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HMRC policy changes on the Transfer Of a Business as a Going Concern (“TOGC”)

16th July 2014

With HMRC’s recent announcement of changes to its policy on the Transfer of a Business as a Going Concern (“TOGC”) property companies should review the VAT status of their transactions.  In some cases repayments may be due.


Surrender of a property lease
Where the assets of a business are transferred as a TOGC, there is no supply for VAT purposes. Certain conditions must be met for TOGC treatment to apply, a key one being that the buyer must use the assets in carrying on the same kind of business as the seller.

In the case of the sale of a business which includes property, where the seller is a tenant, HMRC has long accepted that where the lease of the building was assigned to the buyer, and all the other conditions were met, then TOGC treatment could apply, because the buyer simply becomes the new tenant.

However, where the lease was surrendered to the landlord, and a new lease was granted by them to the buyer, HMRC took the view that TOGC treatment could not apply because the landlord was not using the same asset in carrying on the business which is being transferred.

This policy is now changing. New guidance is due to be published shortly, but HMRC now accept that this blanket policy is incorrect and that in certain cases a TOGC could apply. They give the example of a retailer selling its business to its landlord, or a tenant subletting premises by way of a business surrendering its interest to its landlord with the benefit of the subtenant. 

Although the change in policy is immediate, HMRC have said that provided both transferor and transferee agree, they are content for their previous policy to be applied for a period of 4 weeks from 9 July.

The change of policy means that VAT may previously have been charged, or input tax not claimed, and additional SDLT payable on transactions which HMRC would now regard as qualifying as a TOGC. HMRC will accept adjustments applying the new policy to previous transactions subject to the usual time limits.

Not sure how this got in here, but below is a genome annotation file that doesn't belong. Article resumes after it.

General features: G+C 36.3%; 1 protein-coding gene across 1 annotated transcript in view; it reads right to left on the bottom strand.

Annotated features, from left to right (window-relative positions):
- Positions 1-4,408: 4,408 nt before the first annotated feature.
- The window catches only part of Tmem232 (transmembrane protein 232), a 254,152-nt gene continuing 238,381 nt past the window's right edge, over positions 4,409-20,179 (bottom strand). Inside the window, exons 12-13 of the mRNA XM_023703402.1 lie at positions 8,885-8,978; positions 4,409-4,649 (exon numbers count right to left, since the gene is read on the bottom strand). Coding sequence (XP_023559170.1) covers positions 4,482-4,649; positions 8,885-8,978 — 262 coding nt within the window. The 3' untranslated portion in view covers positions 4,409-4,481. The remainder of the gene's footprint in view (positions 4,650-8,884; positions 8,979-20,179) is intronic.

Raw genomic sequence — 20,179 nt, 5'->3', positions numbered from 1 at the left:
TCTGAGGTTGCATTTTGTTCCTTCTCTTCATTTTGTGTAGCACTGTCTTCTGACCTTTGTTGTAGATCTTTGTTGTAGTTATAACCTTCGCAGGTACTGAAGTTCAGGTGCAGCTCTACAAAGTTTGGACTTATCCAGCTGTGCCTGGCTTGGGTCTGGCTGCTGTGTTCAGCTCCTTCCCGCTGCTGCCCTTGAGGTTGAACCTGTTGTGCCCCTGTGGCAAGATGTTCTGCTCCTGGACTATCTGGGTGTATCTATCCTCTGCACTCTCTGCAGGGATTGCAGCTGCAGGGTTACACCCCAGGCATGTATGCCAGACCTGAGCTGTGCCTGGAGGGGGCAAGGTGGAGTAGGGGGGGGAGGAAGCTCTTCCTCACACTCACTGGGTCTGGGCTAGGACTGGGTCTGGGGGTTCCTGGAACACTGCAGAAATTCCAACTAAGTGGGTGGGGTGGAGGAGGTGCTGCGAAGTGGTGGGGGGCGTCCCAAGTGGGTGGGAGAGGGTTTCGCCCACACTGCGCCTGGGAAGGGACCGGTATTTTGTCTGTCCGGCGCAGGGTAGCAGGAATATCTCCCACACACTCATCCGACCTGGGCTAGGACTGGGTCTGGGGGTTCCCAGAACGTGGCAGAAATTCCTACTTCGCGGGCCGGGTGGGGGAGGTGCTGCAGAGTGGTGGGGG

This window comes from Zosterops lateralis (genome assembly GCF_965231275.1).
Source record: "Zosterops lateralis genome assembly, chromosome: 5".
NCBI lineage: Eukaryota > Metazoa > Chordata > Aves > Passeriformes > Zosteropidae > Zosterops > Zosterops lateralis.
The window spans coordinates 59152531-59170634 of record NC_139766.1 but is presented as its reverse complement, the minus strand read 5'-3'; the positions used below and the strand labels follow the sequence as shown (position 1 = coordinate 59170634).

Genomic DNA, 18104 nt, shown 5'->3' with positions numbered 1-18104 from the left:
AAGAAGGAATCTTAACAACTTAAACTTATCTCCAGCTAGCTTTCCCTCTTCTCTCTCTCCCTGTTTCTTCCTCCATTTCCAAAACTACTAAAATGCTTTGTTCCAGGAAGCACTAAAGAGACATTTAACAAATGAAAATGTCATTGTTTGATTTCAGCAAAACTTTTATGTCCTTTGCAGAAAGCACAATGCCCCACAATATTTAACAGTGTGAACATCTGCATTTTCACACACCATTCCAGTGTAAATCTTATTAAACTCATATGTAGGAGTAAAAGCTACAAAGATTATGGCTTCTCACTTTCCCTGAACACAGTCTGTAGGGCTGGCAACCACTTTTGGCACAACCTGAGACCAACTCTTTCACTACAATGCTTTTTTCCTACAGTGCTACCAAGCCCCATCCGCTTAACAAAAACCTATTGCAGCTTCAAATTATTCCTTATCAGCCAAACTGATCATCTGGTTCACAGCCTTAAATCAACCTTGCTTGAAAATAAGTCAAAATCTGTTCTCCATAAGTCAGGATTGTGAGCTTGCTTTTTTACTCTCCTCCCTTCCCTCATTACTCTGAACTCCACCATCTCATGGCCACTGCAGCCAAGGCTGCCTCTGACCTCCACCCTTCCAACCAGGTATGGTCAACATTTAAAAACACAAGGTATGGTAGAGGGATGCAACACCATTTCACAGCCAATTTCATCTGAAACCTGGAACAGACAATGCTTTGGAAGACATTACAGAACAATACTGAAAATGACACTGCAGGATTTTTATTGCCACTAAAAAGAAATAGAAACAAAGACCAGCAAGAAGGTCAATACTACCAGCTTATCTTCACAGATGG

New dwellings and relevant residential and relevant charitable buildings
The first grant of a major interest by the person constructing such buildings is zero-rated. HMRC has traditionally taken the view that “person constructing” status does not apply to a person acquiring a completed building which has been transferred to them as a TOGC. 

HMRC have now changed their policy and accept that when a building is transferred by way of a TOGC, the person acquiring it inherits “person constructing” status and is capable of making a zero-rated first grant of a major interest in such a building.

This is, of course, provided that the transferor has not already made such a grant, and HMRC will for this purpose ignore the grant giving rise to the TOGC. 

It is also, apparently, subject to a provision that the person acquiring the building would be subject to an unfair VAT disadvantage if their first major interest grant would be exempt, such as Capital Goods Scheme adjustments to VAT recovered by the original owner.

Again, HMRC will allow this policy change to be applied retrospectively, subject to the usual time limit of 4 years.

Clarification of Revenue & Customs Brief 30/12
Lastly, HMRC has clarified that the change of policy allowing the grant of a lease to be regarded as a TOGC in certain cases applies generally. The original Brief only referred to property rental businesses, but HMRC accept that it can apply, for example, where a retailer sells their retail business and disposes of the premises by granting a lease.

The same Brief said that TOGC treatment could apply where the value of the interest retained, e.g. a reversionary interest did not exceed 1% of the value of the property immediately before the transfer (ignoring any mortgage or charge). 

HMRC have confirmed that where only part of a property is transferred, e.g. a lease is only over one floor, then the calculation is only in respect of that part.

These are welcome and sensible changes of policy by HMRC. 

If you think you may be affected by these changes please contact our VAT Partner, Phil Salmon.